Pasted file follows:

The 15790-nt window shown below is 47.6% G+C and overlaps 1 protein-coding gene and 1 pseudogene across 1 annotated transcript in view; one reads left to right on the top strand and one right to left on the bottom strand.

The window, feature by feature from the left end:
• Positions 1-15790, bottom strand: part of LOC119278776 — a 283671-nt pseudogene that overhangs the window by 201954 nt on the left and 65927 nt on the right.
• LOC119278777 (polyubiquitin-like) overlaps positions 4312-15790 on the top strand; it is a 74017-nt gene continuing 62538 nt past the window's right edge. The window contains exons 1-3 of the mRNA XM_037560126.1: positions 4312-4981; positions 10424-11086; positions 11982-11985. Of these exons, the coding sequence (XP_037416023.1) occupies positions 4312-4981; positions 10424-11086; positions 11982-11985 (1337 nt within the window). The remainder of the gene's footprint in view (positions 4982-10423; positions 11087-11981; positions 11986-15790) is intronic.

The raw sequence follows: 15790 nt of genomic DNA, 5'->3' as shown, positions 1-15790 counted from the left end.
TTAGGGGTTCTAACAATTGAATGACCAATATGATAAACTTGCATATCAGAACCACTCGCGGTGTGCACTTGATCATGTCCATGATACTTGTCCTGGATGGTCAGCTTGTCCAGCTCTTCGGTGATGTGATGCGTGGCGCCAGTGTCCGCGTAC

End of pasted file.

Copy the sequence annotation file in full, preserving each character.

The 15790-nt window shown below is 47.6% G+C and overlaps 1 protein-coding gene and 1 pseudogene across 1 annotated transcript in view; one reads left to right on the top strand and one right to left on the bottom strand.

The window, feature by feature from the left end:
• Positions 1-15790, bottom strand: part of LOC119278776 — a 283671-nt pseudogene that overhangs the window by 201954 nt on the left and 65927 nt on the right.
• LOC119278777 (polyubiquitin-like) overlaps positions 4312-15790 on the top strand; it is a 74017-nt gene continuing 62538 nt past the window's right edge. The window contains exons 1-3 of the mRNA XM_037560126.1: positions 4312-4981; positions 10424-11086; positions 11982-11985. Of these exons, the coding sequence (XP_037416023.1) occupies positions 4312-4981; positions 10424-11086; positions 11982-11985 (1337 nt within the window). The remainder of the gene's footprint in view (positions 4982-10423; positions 11087-11981; positions 11986-15790) is intronic.

The raw sequence follows: 15790 nt of genomic DNA, 5'->3' as shown, positions 1-15790 counted from the left end.
TTAGGGGTTCTAACAATTGAATGACCAATATGATAAACTTGCATATCAGAACCACTCGCGGTGTGCACTTGATCATGTCCATGATACTTGTCCTGGATGGTCAGCTTGTCCAGCTCTTCGGTGATGTGATGCGTGGCGCCAGTGTCCGCGTAC